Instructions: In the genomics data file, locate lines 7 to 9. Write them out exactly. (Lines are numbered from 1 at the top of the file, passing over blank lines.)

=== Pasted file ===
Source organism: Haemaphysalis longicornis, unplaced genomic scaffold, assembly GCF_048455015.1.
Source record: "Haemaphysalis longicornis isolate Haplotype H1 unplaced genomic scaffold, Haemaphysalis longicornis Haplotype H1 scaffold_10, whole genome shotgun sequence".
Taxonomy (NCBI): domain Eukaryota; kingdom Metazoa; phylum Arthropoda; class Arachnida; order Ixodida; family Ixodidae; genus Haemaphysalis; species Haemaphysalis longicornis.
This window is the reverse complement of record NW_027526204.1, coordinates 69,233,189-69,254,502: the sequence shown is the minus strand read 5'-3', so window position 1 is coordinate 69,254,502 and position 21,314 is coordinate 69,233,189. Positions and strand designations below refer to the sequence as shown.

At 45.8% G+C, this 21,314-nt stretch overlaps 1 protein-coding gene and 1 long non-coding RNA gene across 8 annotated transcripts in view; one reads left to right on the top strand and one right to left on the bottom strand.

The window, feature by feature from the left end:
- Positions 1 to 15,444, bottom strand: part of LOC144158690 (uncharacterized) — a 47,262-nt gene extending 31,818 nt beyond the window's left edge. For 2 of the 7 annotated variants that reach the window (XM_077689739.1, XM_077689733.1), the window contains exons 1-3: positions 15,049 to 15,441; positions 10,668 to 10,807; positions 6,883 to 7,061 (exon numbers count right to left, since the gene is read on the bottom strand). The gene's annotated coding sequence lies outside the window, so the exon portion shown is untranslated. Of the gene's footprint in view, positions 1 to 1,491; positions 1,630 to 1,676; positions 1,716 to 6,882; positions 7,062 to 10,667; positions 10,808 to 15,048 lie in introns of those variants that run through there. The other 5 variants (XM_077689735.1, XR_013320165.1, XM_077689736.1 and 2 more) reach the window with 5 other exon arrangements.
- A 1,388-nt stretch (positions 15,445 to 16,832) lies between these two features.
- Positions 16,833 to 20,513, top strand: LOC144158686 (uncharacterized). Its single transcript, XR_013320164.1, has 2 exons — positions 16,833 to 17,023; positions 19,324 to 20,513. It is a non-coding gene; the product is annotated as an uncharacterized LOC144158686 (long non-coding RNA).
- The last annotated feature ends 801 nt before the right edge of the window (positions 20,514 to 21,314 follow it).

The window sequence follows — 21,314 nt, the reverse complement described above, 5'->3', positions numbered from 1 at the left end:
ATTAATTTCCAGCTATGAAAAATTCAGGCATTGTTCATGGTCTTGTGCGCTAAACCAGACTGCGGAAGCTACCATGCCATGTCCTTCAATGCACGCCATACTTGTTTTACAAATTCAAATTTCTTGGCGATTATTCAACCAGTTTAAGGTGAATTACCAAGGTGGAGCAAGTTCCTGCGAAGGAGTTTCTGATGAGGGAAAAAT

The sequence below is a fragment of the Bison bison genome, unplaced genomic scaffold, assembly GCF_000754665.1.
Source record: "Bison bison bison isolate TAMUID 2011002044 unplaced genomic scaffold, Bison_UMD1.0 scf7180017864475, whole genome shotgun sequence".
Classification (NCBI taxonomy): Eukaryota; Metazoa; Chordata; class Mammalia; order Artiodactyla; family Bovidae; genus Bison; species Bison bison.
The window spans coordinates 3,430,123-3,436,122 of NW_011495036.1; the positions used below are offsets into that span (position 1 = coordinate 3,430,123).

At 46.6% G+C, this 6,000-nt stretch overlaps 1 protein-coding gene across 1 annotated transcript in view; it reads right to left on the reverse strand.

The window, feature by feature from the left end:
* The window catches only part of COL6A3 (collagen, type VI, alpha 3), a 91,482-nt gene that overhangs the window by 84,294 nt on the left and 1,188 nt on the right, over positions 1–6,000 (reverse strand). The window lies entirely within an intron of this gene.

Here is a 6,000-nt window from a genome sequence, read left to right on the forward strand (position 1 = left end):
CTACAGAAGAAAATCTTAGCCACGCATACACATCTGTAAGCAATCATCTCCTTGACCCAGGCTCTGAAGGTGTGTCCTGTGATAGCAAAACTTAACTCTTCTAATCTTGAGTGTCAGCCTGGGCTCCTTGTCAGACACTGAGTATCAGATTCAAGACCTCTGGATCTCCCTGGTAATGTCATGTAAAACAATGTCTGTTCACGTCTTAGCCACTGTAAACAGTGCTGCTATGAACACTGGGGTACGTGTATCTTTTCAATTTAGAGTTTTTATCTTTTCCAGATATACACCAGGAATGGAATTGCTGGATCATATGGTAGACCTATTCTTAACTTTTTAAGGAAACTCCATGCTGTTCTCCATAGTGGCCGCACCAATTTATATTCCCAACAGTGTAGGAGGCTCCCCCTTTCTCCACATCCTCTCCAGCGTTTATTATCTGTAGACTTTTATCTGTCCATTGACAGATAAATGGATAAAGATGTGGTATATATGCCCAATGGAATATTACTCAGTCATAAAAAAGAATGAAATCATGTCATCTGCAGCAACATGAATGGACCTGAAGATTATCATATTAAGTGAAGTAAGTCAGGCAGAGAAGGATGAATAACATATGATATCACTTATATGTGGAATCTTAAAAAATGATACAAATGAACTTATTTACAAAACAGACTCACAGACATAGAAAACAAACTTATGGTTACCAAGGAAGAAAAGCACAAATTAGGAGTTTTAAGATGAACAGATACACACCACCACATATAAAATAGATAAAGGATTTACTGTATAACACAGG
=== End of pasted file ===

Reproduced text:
- Positions 1 to 15,444, bottom strand: part of LOC144158690 (uncharacterized) — a 47,262-nt gene extending 31,818 nt beyond the window's left edge. For 2 of the 7 annotated variants that reach the window (XM_077689739.1, XM_077689733.1), the window contains exons 1-3: positions 15,049 to 15,441; positions 10,668 to 10,807; positions 6,883 to 7,061 (exon numbers count right to left, since the gene is read on the bottom strand). The gene's annotated coding sequence lies outside the window, so the exon portion shown is untranslated. Of the gene's footprint in view, positions 1 to 1,491; positions 1,630 to 1,676; positions 1,716 to 6,882; positions 7,062 to 10,667; positions 10,808 to 15,048 lie in introns of those variants that run through there. The other 5 variants (XM_077689735.1, XR_013320165.1, XM_077689736.1 and 2 more) reach the window with 5 other exon arrangements.
- A 1,388-nt stretch (positions 15,445 to 16,832) lies between these two features.
- Positions 16,833 to 20,513, top strand: LOC144158686 (uncharacterized). Its single transcript, XR_013320164.1, has 2 exons — positions 16,833 to 17,023; positions 19,324 to 20,513. It is a non-coding gene; the product is annotated as an uncharacterized LOC144158686 (long non-coding RNA).